We may have a lot of ideas of our own to write about. These could be interesting to other people too. But it's a rare man (or woman) who doesn't ever need to quote something someone else has said; and sometimes it has to be quoted in their own words too. Enter quotation marks.
My brother said, “I want something to eat.”
She asked, “Where's the bus stop?”
Some people prefer to use double quotation marks first ("---"), and take single quotation marks ('---') for quotations within quotations. Others, especially those following the British convention, do it the other way round.
My colleague said, "The GM wants to have 'fantastic' sales this year."
My colleague said, 'The GM wants to have "fantastic" sales this year.'
Very often other punctuation marks - full stops (periods), question marks, exclamation marks etc - also have to be included in such sentences. With most of these other marks, whether they come inside or outside the quotes depends on pure logic; that is, whether the punctuation mark applies just to the quotation or to the whole sentence.
She asked, “What's the time?”
Did he say, “Go away”?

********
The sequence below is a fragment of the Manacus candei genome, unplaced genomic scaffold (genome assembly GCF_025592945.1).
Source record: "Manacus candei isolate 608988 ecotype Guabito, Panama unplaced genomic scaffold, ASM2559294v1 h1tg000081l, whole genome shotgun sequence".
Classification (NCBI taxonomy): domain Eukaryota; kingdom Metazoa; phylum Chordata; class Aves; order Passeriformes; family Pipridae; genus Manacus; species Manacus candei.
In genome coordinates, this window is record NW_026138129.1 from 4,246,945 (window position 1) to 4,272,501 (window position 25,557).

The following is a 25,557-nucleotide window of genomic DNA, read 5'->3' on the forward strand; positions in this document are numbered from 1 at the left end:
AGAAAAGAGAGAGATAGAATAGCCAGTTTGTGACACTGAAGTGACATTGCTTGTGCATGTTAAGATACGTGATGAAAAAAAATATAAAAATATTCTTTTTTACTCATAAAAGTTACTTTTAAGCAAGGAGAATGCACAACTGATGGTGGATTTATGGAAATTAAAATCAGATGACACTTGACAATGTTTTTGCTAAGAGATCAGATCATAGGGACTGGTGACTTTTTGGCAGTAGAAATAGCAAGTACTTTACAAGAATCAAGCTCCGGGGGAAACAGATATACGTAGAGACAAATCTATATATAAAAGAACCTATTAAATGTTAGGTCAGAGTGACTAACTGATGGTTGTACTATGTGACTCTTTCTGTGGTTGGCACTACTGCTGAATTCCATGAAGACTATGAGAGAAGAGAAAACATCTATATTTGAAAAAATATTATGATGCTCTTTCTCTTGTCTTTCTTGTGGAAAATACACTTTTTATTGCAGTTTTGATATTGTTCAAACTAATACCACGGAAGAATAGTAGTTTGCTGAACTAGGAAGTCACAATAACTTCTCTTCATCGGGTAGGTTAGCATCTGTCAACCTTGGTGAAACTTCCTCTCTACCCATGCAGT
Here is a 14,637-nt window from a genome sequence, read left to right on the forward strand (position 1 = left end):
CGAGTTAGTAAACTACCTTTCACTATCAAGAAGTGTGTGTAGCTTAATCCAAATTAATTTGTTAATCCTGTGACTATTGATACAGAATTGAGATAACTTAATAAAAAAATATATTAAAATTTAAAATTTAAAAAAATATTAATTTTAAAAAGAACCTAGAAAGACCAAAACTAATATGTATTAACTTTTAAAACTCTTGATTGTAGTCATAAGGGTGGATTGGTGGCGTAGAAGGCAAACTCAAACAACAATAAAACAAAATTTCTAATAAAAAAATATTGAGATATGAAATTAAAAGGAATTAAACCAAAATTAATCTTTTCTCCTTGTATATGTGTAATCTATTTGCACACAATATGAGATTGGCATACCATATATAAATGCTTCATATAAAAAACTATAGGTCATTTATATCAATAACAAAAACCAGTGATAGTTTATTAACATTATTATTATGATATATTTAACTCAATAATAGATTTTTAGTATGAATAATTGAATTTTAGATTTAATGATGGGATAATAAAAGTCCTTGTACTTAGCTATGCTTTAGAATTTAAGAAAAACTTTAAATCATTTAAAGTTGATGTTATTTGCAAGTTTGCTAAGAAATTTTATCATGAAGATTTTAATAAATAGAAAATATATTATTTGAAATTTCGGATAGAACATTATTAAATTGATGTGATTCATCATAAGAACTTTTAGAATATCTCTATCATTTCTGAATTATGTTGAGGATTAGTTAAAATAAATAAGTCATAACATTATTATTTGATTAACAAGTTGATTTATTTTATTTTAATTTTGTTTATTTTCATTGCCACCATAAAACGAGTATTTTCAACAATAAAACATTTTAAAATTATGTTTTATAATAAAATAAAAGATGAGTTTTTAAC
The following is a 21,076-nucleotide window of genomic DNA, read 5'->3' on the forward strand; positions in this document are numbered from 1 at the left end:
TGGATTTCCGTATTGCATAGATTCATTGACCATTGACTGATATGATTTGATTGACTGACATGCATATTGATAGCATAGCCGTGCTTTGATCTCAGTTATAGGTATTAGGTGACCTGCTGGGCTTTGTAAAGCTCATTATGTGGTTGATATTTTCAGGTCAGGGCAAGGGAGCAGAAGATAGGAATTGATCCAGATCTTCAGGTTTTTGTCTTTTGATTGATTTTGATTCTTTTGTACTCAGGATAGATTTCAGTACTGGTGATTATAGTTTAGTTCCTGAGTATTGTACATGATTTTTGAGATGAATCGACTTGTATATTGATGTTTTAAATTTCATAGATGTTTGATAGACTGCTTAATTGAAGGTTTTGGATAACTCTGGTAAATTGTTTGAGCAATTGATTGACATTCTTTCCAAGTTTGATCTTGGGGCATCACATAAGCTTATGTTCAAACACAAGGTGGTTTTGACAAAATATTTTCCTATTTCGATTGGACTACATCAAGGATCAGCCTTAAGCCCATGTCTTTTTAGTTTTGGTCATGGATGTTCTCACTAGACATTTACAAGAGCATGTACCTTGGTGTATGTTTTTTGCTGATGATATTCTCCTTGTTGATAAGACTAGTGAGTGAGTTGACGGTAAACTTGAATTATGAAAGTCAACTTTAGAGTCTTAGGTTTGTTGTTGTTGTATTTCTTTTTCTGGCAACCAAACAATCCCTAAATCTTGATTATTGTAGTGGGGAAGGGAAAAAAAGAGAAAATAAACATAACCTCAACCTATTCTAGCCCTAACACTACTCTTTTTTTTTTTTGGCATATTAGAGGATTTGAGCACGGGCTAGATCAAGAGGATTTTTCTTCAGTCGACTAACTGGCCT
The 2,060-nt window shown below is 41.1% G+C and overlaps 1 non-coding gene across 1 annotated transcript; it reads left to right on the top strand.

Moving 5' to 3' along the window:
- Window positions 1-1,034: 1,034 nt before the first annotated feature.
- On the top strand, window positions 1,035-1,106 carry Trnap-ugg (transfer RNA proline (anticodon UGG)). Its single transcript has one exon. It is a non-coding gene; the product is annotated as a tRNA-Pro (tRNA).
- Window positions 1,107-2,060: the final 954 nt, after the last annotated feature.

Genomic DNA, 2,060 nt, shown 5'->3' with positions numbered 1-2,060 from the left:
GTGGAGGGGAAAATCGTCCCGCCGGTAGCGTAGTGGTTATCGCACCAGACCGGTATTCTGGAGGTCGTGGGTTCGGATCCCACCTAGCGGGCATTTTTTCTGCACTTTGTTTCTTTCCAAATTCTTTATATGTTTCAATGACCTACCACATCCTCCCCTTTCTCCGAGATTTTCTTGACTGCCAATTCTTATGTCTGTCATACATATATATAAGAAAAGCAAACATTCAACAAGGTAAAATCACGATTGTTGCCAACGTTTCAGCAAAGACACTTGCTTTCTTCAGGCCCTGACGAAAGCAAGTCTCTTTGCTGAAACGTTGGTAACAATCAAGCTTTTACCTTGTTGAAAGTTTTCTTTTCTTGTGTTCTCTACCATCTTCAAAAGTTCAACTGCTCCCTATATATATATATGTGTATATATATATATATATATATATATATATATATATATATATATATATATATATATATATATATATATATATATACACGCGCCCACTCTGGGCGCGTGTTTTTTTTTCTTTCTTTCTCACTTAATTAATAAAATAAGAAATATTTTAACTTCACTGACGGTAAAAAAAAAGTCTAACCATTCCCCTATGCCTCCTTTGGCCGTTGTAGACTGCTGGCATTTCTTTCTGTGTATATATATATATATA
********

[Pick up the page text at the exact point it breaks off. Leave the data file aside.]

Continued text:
However, full stops (or periods, as Americans call them) and commas don't follow this logic in American usage; Americans always put them inside the quotation marks. In British English, they also act just like the others and are put where they belong.
My friend says that his new car is ‘really fast’. (BrE)
My friend says that his new car is "really fast." (AmE)
They don't want anybody to ‘act funny’, you see. (BrE)
They don't want anybody to "act funny," you see. (AmE)
The reason why the American tradition places periods and commas this way happens to be the fault of old printing machines. They tended to push periods and commas out of position if placed outside quotes, so the pragmatic Americans just decided to keep these two locked inside.
Despite this trend, even Americans seem to kick them outside if the quotation is just a letter or a number.
The only grade most of them want is an "A".
On a scale of 1 to 10, his presentation has been given a "10".
(Image credit: Gene Hunt)